Saturday, December 15, 2007


On Wednesday we went to opening night of Joffrey Ballet of Chicago's Nutcracker. It was the 20th anniversary show. (The Joffrey, by the way, is the dance organization featured in the Robert Altman documentary, The Company. They moved to Chicago in 1995).

My expectations were low - I've seen The Christmas Carol at the Goodman Theatre (overrated) and the Ruth Page version of the Nutcracker with my mother and grandmother at the Arie Crown Theatre way-back-when. I remember not a single thing about the performance - except that we managed to find the place, which was 1.5 hours from our town, and that we weren't late.

But I was excited because the Joffrey version is being performed at the exquisite, acoustically perfect, Louis Sullvian-designed Auditorium Theatre. Previously I'd seen Frank Zappa and Sonu Nigam perform there (not at the same time, thankfully). I also saw a Philip Glass opera. But never a ballet (I don't understand ballet).

When we arrived in the lobby, we heard the dulcet tones of a really terrific children's choir, singing an ethereal version of "Winter Wonderland" - my favorite holiday carol.

There was electricity in the air (and not just the static kind). Everyone was dressed in their best clothes, and we spent many happy moments listening to the choir and watching everyone make their entrance.

It was like a parade of too-cute Princesses and Fauntleroys. We saw so many matching sets of kids - little girls wearing velvet dresses, red tights, patent leather Mary Janes and oversize bows in their (perfect) hair, boys in velvet suits, bow ties and yamulkes - that we lost count.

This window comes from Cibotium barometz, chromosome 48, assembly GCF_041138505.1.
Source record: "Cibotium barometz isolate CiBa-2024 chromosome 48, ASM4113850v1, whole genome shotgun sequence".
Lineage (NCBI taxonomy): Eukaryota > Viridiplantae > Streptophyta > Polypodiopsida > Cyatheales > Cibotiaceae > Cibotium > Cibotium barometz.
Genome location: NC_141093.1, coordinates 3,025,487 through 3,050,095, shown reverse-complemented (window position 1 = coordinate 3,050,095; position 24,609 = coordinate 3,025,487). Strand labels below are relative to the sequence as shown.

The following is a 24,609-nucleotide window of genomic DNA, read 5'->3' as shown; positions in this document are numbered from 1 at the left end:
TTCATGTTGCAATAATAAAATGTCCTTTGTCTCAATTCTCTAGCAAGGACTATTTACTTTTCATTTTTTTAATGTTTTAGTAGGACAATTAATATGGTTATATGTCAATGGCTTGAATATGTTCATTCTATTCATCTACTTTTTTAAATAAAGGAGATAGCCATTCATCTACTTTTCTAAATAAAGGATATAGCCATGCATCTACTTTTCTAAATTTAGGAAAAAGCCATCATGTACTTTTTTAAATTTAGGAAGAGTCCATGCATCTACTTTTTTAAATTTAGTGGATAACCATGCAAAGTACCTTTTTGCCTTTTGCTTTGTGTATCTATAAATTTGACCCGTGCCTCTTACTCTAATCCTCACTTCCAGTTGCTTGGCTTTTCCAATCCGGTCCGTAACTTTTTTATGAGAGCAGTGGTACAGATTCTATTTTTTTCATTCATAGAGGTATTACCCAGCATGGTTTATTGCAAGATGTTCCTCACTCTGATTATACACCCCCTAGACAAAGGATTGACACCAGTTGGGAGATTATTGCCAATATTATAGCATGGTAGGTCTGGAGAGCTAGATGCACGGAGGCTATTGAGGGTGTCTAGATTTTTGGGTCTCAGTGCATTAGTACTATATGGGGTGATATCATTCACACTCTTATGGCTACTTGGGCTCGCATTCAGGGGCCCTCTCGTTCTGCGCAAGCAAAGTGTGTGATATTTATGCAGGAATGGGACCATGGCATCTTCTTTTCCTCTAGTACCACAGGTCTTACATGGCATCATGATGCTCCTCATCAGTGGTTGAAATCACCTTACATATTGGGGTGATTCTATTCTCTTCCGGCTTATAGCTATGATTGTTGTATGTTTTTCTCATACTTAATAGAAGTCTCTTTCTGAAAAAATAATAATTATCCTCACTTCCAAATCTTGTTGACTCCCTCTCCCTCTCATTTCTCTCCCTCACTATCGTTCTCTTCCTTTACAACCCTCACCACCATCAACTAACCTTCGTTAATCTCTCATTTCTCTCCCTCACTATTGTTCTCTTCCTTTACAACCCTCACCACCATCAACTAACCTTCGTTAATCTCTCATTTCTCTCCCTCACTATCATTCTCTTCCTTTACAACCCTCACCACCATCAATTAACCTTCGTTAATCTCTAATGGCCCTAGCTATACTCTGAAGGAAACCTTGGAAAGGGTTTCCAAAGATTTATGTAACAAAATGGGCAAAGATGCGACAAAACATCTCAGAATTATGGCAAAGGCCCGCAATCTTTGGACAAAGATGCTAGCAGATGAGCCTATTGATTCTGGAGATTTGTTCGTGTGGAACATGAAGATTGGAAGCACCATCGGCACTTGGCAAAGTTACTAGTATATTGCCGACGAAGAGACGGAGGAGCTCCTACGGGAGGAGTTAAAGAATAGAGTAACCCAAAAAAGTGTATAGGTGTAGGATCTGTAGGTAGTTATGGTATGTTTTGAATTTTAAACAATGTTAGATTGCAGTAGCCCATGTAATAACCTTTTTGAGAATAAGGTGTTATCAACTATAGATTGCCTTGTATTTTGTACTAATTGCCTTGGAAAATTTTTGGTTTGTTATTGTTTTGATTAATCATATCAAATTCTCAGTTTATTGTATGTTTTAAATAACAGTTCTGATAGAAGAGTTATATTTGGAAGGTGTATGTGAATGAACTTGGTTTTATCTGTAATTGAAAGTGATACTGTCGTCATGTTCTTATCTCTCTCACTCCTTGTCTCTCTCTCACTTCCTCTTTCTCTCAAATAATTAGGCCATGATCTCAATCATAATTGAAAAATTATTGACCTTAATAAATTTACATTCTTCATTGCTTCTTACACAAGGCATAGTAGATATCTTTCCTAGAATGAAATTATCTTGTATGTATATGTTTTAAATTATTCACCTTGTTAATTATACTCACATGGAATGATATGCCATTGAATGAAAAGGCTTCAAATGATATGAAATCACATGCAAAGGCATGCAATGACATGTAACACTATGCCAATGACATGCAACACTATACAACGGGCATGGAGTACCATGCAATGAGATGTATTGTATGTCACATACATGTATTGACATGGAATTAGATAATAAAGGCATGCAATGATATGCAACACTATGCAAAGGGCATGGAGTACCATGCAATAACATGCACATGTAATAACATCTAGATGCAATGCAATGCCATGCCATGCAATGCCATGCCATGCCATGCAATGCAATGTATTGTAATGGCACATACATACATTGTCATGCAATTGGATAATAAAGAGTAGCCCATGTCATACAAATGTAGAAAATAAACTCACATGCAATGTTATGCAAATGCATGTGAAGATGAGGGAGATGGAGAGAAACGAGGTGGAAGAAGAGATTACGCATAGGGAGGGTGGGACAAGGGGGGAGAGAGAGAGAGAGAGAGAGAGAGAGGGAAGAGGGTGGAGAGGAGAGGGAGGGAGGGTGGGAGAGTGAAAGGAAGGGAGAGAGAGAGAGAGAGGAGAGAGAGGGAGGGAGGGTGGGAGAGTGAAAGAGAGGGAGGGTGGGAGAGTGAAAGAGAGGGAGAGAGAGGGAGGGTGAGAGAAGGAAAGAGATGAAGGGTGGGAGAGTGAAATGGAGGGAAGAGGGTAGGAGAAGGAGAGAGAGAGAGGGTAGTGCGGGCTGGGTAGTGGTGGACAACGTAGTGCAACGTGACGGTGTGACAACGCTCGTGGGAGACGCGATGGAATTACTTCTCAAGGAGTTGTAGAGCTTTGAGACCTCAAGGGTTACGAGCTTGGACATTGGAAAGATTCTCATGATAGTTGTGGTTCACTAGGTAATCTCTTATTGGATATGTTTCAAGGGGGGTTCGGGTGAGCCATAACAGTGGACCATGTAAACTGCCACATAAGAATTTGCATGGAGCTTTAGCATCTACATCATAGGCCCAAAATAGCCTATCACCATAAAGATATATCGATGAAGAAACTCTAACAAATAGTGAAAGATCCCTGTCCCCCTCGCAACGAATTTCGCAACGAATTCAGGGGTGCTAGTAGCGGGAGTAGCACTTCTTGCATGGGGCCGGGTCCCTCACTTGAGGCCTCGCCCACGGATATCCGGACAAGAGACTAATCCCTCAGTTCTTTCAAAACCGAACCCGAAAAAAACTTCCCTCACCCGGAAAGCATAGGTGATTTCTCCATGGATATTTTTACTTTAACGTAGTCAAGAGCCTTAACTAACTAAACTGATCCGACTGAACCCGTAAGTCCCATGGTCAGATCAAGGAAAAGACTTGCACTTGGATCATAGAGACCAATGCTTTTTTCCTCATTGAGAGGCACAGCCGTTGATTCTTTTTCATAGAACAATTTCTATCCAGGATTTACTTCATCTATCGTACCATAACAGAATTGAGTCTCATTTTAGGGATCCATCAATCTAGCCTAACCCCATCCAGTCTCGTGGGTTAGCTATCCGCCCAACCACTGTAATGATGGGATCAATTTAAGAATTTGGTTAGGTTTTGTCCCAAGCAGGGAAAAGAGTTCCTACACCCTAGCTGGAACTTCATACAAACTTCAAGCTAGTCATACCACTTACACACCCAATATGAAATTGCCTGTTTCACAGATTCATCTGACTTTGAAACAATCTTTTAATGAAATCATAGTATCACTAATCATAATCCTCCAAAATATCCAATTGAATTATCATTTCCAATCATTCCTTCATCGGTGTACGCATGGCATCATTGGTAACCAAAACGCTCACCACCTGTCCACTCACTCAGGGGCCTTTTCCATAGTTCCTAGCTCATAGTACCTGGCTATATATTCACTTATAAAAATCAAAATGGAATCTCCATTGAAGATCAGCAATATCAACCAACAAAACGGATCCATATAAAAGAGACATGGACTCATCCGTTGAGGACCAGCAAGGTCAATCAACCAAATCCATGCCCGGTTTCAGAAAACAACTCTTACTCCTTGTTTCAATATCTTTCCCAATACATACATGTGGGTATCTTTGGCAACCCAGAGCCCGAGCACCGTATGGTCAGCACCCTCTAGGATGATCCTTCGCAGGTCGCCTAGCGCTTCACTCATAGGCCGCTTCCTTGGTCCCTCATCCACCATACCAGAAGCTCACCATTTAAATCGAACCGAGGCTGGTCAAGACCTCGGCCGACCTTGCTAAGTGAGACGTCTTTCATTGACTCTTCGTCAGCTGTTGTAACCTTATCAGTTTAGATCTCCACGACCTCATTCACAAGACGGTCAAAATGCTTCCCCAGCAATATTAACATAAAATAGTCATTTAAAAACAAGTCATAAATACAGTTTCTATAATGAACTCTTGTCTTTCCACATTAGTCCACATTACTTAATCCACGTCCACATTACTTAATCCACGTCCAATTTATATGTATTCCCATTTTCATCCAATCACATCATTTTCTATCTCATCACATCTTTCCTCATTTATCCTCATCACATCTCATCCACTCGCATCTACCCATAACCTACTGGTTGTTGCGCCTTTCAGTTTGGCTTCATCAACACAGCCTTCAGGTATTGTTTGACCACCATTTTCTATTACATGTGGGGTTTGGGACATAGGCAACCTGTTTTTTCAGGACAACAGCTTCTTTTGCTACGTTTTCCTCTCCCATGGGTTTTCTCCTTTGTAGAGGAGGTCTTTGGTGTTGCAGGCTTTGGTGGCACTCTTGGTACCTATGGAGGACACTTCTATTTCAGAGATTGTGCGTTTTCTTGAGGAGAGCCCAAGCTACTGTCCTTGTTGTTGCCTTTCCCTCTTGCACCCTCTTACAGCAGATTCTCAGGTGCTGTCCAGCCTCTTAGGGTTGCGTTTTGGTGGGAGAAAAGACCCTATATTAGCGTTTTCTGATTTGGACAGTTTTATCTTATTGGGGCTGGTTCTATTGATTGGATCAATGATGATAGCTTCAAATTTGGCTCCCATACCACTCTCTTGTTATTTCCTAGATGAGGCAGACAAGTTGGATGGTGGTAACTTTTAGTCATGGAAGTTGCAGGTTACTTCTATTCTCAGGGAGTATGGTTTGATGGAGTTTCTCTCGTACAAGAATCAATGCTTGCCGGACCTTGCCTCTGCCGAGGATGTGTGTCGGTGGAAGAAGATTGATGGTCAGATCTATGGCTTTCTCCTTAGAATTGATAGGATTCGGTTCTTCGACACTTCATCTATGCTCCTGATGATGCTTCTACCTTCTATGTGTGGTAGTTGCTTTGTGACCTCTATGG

Finally, we went to our seats - which were amazing. We were just seven rows behind the orchestra pit, where the wonderful Chicago Sinfonietta was raring to go. In fact we were so close that during the performance we could hear the beads clicking on the costume of Mr. Coffee from Arabia.

We read the synopsis beforehand, so we'd know what we were seeing. (Actually, TJ read it aloud because the print was small, the light was dim, and my scary old lady half-glasses wouldn't fit into my fancy purse).

The ballet was jaw-dropping, as was the music. There was so much going on at any given time that the many children in our section didn't get bored - and neither did I.

In fact there were so many exquisite moments that tears came to my eyes several times. I couldn't believe how lucky I was to sit there and watch something so beautiful, made possible by so many people, while wars waged and people outside begged for change. I also marveled over how startling it is to see something up close that is peformed by real people in real time and is not being viewed on a screen. And all done without words - which made it the experience even better.

Interestingly, most of the kids left at half-time. Perhaps they knew that after the first few numbers, the second part was more "adult" (ie; boring). But still rather breathtaking.

Afterwards, we walked up State Street to look at the holiday windows at Marshall Fields, er, Macy's. The theme - surprise! - was the Nutcracker.

1 comment:

  1. A little bit of trivia--E.T.A. Hoffmann, the author of The Nutcracker, lived for 5 years in Bamberg, which you visited with Ellen when you were in Germany in 2004.